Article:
New Irish Spring Aloe is the latest addition to the Irish Spring portfolio, which includes Irish Spring Original, Waterfall Clean and Sport. Irish Spring Aloe shipped in August and became available at food, drug and mass merchandisers last month.

 

Looking For A Niche
As Colgate-Palmolive, Unilever and Dial slug it out at the top of the charts, small companies with big ideas are trying to break into the lucrative soap market. One such company is Medieval, Los Angeles, CA, which, according to owner and founder Jacqueline Collen, “offers a pinch of romance, a sprinkling of fantasy and large doses of love of all things natural.” A former model and actress, Ms. Collen first thought of the idea for the company when she was modeling in France and didn’t know the French language. Ms. Collen would go to the grocery store and try to read shampoo labels but couldn’t understand product labels listing the ingredients. But her return home did not help matters. “I came back to the States and still had no idea what the labels were saying with all their chemical names,” she said. “It was at this point that I started making my own products for myself and friends.” Her goal was to make products with ingredients as simple and natural as possible. “I try to use products that go back to the medieval days,” she said. “I created Medieval out of necessity and came to love the line so much that I decided to bring it to other consumers interested in using natural, traditional and pure products.”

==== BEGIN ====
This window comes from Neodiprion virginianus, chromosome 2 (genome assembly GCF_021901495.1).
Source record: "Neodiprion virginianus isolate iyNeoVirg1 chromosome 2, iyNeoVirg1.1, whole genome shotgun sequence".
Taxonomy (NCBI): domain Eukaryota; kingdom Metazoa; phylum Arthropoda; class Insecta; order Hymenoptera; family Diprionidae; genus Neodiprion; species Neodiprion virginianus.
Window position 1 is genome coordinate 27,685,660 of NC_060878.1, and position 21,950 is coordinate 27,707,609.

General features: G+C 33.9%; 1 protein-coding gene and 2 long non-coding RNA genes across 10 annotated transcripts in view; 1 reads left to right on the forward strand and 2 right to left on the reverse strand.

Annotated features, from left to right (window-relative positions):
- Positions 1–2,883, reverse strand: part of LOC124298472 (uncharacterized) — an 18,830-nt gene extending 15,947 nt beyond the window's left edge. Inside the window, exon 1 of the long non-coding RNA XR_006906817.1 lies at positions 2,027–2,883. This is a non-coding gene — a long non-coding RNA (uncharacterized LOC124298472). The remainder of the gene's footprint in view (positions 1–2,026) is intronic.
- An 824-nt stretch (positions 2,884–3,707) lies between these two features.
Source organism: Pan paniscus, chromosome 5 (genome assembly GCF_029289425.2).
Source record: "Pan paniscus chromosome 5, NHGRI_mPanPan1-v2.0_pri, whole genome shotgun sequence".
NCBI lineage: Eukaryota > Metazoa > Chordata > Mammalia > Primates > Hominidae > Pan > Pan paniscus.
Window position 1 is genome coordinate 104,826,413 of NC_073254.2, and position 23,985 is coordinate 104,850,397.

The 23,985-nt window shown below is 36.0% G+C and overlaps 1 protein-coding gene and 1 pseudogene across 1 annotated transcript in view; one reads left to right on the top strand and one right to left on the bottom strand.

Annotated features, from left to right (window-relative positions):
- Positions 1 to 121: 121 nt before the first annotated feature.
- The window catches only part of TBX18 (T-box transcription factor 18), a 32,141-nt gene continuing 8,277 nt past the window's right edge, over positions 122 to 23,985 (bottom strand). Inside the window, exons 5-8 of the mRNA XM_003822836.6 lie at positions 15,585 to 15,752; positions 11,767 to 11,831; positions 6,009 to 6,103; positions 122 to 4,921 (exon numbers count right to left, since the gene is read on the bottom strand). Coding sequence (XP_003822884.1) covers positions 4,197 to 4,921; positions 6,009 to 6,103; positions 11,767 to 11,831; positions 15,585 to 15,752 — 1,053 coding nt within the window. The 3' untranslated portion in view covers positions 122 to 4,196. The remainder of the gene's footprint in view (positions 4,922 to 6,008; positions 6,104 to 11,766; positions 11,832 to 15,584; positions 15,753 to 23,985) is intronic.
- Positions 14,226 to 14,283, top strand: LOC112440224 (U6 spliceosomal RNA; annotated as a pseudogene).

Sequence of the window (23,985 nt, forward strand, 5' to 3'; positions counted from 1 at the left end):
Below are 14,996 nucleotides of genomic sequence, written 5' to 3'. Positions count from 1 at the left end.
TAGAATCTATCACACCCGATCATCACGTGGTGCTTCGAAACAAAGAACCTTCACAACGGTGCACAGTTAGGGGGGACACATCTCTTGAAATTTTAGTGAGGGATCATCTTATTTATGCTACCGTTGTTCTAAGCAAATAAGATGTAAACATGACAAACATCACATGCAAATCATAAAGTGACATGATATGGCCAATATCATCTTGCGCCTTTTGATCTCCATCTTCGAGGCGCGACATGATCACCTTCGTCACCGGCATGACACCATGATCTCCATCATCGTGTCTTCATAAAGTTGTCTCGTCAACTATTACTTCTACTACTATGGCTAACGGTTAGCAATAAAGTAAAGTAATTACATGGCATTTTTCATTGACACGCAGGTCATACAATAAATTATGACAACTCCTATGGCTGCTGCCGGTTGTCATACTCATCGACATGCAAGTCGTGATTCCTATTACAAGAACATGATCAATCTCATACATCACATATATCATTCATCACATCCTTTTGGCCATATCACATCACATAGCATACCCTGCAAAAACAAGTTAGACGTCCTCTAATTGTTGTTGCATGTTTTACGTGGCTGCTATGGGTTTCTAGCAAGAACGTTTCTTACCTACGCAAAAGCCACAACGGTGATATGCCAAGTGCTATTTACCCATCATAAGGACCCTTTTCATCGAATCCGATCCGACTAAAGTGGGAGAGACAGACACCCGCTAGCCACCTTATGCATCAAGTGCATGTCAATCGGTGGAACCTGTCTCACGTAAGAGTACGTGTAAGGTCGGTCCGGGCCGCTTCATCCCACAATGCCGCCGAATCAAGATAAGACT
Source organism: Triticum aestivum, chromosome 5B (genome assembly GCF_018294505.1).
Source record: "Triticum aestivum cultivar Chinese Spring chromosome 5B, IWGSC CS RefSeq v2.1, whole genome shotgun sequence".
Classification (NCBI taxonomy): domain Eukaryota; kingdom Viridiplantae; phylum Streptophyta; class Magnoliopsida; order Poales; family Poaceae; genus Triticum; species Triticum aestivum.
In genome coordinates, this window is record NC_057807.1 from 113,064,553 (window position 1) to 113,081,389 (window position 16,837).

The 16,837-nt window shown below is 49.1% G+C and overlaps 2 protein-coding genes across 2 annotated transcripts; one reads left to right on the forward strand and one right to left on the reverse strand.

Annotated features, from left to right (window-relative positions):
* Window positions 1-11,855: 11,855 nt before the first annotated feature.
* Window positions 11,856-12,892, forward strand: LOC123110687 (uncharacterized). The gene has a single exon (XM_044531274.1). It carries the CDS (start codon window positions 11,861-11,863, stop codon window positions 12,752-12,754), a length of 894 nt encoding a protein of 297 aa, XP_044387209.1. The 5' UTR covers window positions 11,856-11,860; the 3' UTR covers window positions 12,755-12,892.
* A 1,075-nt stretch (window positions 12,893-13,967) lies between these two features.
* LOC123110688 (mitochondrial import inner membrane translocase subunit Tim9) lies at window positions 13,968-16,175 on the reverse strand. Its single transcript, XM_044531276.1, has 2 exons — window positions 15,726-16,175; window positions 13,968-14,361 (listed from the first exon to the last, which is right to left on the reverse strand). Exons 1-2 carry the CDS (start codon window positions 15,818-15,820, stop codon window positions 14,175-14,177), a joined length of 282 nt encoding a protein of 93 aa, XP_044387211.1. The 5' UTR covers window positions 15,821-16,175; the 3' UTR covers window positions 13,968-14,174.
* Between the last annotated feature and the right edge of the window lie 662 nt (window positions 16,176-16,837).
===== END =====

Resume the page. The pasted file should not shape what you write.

The Medieval line includes soaps, oils, bath blends, lotions and perfumes that look and feel as though they were transported from the world of Camelot, King Arthur and Merlin. The soap products help to create a medieval fantasy, according to Ms. Collen. “These cold processed soaps contain essential oils that offer aromatherapy benefits.” The Medieval bath and body collection consists of many recipes known and used for centuries because of their healing and beautifying properties. Ms. Collen researched and prepared these medieval-inspired recipes for 10 years at her southern California farm before deciding to market her own line. With the company less than a year old, the products are already sold in Fred Speigel’s Apothica store in Los Angeles and fine bath and body specialty stores across the country. Nineteen products are now available and two more are scheduled to be launched next year.